Faustus5 wrote: September 7th, 2020, 5:01 pm
No, Dennett just thinks experiences don't have all the qualities that believers in qualia insist they do. He's more of a deflationist than an eliminativist.
Faustus5 wrote: September 7th, 2020, 5:20 pm
Atla wrote: September 7th, 2020, 5:09 pm We've been over this already. First thing anyone with some sense does, is use a deflated meaning of qualia. But that deflated qualia still has to be part of one's worldview, if one claims to have explained consciousness. Dennett just seems to deflate it into nonexistence, eliminate it.
You can't find him doing this in his own words, which right away should ring alarm bells if you have any intellectual honesty and think accurately representing views you disagree with is essential to being a good scholar.

I mean, common sense alone should dictate that if he squabbles with people who openly call themselves eliminativists over their eliminativism, it's kind of stupid to call him one.
Faustus5 wrote: October 18th, 2020, 9:34 am
Atla wrote: October 17th, 2020, 11:43 pm Dennett logic for the win..
You love making up crap, don't you?

I get it; it's literally all you have left.
Faustus5 wrote: October 6th, 2020, 11:29 amWhat Dennett and I are saying is that qualia are not real, and that qualia are a bad theoretical flourish that is unnecessary, not that there are mental states that don’t exist. You can cheerfully say that people have conscious experiences, even that they have something we would allow were usefully called “raw feels,” without all the theoretical baggage that philosophers of mind have saddled these concepts with.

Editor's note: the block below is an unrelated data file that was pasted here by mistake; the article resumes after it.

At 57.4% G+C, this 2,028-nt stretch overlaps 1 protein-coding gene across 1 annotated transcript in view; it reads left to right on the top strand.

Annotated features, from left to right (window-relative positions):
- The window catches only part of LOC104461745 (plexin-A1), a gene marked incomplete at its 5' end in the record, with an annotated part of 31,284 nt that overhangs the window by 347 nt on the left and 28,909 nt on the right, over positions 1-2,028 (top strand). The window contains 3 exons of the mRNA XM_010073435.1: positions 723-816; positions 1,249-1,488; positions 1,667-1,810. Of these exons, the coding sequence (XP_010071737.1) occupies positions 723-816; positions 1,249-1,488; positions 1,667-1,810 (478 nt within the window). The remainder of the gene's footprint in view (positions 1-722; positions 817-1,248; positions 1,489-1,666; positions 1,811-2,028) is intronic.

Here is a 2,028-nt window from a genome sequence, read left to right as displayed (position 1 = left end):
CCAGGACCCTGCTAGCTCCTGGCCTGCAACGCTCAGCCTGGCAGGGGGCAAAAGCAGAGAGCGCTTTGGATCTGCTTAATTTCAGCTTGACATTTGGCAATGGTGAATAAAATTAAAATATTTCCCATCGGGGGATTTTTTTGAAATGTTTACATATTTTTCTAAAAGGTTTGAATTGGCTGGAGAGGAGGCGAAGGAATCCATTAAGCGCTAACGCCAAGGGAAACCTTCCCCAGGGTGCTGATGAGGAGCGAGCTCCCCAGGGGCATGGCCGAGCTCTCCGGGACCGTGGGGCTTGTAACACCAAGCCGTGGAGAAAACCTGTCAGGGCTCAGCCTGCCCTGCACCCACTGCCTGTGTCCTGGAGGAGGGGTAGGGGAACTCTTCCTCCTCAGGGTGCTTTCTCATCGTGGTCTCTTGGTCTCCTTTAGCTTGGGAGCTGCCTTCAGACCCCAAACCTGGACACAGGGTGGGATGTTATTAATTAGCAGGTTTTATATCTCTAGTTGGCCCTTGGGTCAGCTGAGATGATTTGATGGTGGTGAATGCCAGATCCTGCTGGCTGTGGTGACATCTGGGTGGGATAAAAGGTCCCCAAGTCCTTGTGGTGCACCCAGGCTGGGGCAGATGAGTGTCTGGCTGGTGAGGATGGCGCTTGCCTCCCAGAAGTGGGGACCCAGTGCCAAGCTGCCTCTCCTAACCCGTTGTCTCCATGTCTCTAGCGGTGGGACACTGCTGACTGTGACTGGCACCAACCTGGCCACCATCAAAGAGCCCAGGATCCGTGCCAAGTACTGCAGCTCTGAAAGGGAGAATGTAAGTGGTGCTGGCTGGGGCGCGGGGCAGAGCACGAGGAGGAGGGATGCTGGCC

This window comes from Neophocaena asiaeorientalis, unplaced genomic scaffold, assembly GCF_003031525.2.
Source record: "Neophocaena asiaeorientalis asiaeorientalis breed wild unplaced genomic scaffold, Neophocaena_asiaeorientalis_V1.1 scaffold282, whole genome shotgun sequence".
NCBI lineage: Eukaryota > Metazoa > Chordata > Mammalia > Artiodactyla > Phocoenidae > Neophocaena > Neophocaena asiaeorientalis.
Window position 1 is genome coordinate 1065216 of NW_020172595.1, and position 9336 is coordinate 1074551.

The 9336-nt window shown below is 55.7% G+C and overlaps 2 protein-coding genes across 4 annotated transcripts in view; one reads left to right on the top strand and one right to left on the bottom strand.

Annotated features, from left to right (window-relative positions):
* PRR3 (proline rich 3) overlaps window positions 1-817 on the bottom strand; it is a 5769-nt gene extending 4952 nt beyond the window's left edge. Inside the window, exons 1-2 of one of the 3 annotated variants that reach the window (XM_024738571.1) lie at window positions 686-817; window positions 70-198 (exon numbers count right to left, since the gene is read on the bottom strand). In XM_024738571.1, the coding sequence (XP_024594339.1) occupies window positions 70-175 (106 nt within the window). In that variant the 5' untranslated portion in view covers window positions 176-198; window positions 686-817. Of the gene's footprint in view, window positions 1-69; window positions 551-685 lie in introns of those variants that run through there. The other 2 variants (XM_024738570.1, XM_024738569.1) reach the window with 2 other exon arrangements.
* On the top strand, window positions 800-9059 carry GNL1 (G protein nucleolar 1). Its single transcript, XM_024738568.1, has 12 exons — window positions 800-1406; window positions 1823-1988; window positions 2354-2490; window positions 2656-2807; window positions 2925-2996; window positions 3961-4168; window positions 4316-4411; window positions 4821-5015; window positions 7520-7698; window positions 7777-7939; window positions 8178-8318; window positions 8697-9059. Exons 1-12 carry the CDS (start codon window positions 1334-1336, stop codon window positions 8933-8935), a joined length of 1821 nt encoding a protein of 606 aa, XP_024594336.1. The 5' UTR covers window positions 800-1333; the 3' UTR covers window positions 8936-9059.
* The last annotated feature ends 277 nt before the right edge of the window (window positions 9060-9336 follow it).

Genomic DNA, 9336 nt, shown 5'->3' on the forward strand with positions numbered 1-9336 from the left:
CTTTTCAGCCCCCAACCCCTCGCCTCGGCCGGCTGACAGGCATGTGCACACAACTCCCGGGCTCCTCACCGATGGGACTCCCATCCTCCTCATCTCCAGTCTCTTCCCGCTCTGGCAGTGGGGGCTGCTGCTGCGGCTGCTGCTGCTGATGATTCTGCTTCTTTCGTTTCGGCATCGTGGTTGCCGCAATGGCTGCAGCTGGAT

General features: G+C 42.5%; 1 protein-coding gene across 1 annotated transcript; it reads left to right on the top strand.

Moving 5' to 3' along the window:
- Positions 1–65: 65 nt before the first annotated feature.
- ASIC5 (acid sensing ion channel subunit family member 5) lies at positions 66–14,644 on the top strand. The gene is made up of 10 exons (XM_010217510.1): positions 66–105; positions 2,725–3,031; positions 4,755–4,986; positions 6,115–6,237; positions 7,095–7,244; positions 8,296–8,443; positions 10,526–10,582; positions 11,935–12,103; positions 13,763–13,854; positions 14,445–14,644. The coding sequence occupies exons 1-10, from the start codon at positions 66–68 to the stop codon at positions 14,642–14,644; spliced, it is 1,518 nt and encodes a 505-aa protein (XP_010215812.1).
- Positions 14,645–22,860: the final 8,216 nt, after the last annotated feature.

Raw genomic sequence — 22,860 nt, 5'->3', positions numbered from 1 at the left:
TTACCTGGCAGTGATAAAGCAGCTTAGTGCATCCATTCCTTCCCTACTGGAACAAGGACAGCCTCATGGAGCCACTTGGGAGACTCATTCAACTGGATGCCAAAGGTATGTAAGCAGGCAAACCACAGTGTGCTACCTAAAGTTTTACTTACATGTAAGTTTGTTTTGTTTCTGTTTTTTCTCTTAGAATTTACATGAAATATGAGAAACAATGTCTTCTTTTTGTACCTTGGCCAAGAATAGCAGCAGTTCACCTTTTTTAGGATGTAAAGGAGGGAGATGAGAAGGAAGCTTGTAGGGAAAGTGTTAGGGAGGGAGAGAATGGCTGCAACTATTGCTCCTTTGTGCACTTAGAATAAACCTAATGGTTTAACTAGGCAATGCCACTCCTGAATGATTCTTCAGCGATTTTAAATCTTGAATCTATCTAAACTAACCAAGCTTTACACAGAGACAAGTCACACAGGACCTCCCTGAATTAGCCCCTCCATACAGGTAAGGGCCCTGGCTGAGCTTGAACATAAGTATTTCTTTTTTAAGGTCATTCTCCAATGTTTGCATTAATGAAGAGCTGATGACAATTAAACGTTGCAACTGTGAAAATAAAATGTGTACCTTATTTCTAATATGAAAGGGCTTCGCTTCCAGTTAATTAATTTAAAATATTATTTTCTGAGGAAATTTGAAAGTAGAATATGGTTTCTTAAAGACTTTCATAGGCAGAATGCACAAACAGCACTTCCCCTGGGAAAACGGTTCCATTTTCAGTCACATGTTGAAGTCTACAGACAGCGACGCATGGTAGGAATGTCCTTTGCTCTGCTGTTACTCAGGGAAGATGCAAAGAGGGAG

...
Basically, I agree with everything Dennett writes above 100%.
Faustus5 wrote: September 7th, 2020, 3:33 pm
Hereandnow wrote: September 7th, 2020, 2:58 pmI mean, there is a reason why Dennett tries to reduce consciousness to "layered computer programs running on the hardware of the brain". . .
Well, I know Dennett's work more than any philosopher on earth, probably better than anyone you've ever met...
popeye1945
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Re: Should Schopenhauer's Will have been named Energy?

Post by popeye1945 »

Yes, Schopenhauer's will should be called energy, that is what modern physicists say, that is all there is. One might think of organisms as avatars of the energy called consciousness. That energy manifests in various forms, some of which can recognize life as consciousness, for consciousness is necessarily life and life is of necessity conscious energy. Apparent reality is dependent on biological consciousness.
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Re: Should Schopenhauer's Will have been named Energy?

Post by Lagayscienza »

I like Daniel Dennett's work. It's relatively easy to read (unlike a lot of philosophy) and I agree with much of what he says regarding free will. And he has some good ideas about consciousness, too.